On the advantage of taking the mean of a number of observations. Thomas Simpson.
On the advantage of taking the mean of a number of observations.
On the advantage of taking the mean of a number of observations.

On the advantage of taking the mean of a number of observations.

Publisher Information: London: Davis & Reymers, 1756.

Simpson, Thomas (1710-61). A letter to the Right Honourable George Earl of Macclesfield, President of the Royal Society, on the advantage of taking the mean of a number of observations, in practical astronomy. In Philosophical Transactions 49 (1755): 82-93. Whole volume, 4to. [16], 444pp. Folding plates, text illustrations. London: L. Davis & C. Reymers, 1756. 217 x 171 mm. Gilt-ruled calf ca. 1756, rebacked, corners repaired, light rubbing. Margins of one plate soiled and chipped, but very good.

First Edition. Simpson’s paper is considered a milestone in statistical inference, as well as the earliest formal treatment of any data-processing practice. Simpson was the first to attempt to prove mathematically that the mean result of several observations is nearer to the truth than any single observation (the law of large numbers). A key feature of his paper was that Simpson chose to focus “not on the observations themselves . . . but on the errors made in the observations, on the differences between the recorded observations and the actual position of the body being observed . . . [This] was the critical step that was to open the door to an applicable quantification of uncertainty” (Stigler, History of Statistics, pp. 90-91; see also pp. 88-94). “Simpson was the first to characterize the errors in observations as independent events, taking positive and negative values with equal probabilities, and the first to provide a mathematical expression for the probability that the error in the mean result will lie between assigned limits” (Todhunter, History of Probability, p. 309).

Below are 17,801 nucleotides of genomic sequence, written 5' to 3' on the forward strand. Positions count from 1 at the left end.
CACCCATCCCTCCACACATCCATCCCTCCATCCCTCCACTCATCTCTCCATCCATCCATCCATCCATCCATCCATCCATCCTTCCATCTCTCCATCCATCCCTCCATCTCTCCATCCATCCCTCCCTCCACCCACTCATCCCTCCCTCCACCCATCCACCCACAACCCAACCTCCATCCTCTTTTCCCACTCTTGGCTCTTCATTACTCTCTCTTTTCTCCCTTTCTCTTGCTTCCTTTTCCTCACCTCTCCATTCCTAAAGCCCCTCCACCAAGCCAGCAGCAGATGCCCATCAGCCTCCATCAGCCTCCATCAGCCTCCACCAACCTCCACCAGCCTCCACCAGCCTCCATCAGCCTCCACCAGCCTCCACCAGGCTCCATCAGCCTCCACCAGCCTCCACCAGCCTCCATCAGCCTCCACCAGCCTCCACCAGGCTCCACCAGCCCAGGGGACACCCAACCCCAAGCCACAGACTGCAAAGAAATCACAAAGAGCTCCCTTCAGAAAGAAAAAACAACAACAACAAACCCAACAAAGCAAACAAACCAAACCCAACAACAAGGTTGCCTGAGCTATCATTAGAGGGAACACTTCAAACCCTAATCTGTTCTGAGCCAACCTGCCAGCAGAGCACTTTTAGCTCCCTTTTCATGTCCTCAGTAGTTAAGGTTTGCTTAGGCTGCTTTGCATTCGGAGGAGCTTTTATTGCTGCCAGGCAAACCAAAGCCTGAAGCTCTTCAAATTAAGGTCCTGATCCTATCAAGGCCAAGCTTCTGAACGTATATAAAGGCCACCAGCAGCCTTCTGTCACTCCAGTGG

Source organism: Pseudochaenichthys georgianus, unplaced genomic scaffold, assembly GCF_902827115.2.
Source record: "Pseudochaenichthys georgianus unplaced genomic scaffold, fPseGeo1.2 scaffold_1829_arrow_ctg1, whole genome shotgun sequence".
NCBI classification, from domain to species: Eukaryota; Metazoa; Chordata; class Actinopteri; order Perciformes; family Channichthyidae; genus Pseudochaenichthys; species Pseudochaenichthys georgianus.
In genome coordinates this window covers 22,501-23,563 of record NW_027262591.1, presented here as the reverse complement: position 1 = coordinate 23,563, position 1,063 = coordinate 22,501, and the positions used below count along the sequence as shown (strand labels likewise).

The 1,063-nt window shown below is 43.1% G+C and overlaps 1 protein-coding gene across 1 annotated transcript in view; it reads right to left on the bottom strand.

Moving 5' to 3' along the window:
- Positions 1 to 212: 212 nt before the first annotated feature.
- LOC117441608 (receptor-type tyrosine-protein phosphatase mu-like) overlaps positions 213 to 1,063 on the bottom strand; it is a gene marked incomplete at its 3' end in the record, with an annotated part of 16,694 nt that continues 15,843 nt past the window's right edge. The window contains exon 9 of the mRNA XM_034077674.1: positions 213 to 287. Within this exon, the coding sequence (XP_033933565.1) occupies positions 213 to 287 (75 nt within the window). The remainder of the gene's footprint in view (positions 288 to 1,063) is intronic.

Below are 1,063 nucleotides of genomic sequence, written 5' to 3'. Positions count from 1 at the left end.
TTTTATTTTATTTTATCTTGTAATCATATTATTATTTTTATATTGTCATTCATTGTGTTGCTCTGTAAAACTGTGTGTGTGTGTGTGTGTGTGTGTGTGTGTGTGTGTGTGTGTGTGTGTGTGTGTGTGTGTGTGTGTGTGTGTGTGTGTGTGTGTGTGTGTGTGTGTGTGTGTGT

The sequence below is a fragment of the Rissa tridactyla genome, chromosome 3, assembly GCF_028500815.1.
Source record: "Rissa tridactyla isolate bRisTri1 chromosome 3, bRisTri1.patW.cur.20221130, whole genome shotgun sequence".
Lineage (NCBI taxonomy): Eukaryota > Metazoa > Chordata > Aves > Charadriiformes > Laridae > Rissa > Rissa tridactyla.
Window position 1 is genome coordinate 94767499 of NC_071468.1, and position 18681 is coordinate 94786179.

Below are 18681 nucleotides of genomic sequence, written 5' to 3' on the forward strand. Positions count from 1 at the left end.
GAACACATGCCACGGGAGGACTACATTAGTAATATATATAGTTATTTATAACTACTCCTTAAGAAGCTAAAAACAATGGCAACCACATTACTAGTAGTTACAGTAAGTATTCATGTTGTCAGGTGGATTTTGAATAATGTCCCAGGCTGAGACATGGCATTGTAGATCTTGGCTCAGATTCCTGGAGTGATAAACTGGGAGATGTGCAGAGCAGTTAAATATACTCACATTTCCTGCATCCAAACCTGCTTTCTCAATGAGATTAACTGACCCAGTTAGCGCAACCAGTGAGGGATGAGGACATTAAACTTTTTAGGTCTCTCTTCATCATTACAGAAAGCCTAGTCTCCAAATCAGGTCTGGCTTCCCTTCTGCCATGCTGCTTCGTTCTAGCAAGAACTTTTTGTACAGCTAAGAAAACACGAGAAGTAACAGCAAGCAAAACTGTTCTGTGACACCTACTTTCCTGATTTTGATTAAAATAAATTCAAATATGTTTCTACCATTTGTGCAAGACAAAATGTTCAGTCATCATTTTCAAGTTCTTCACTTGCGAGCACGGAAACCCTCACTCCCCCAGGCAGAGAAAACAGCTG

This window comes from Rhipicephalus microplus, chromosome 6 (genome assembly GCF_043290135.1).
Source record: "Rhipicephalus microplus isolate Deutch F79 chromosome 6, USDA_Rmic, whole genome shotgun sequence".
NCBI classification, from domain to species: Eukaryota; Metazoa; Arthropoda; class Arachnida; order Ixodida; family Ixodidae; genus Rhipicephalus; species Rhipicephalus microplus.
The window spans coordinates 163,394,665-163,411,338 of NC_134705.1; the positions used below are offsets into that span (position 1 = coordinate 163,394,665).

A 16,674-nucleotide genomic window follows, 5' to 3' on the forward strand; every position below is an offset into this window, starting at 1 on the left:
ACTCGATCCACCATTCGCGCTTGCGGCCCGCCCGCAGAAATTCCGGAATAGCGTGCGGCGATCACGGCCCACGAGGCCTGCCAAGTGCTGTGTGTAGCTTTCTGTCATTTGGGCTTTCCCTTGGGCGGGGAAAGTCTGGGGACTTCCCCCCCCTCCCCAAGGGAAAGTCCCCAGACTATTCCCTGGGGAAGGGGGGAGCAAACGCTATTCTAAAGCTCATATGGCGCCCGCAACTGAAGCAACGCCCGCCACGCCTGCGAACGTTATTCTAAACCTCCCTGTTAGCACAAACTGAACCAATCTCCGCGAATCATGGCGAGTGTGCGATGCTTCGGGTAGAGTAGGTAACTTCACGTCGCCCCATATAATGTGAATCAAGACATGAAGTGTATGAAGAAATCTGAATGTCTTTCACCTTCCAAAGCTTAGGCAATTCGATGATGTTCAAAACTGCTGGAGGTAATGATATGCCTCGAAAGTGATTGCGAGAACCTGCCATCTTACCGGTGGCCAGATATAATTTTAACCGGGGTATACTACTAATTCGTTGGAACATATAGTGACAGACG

Book Id: 35289

Price: $1,500.00

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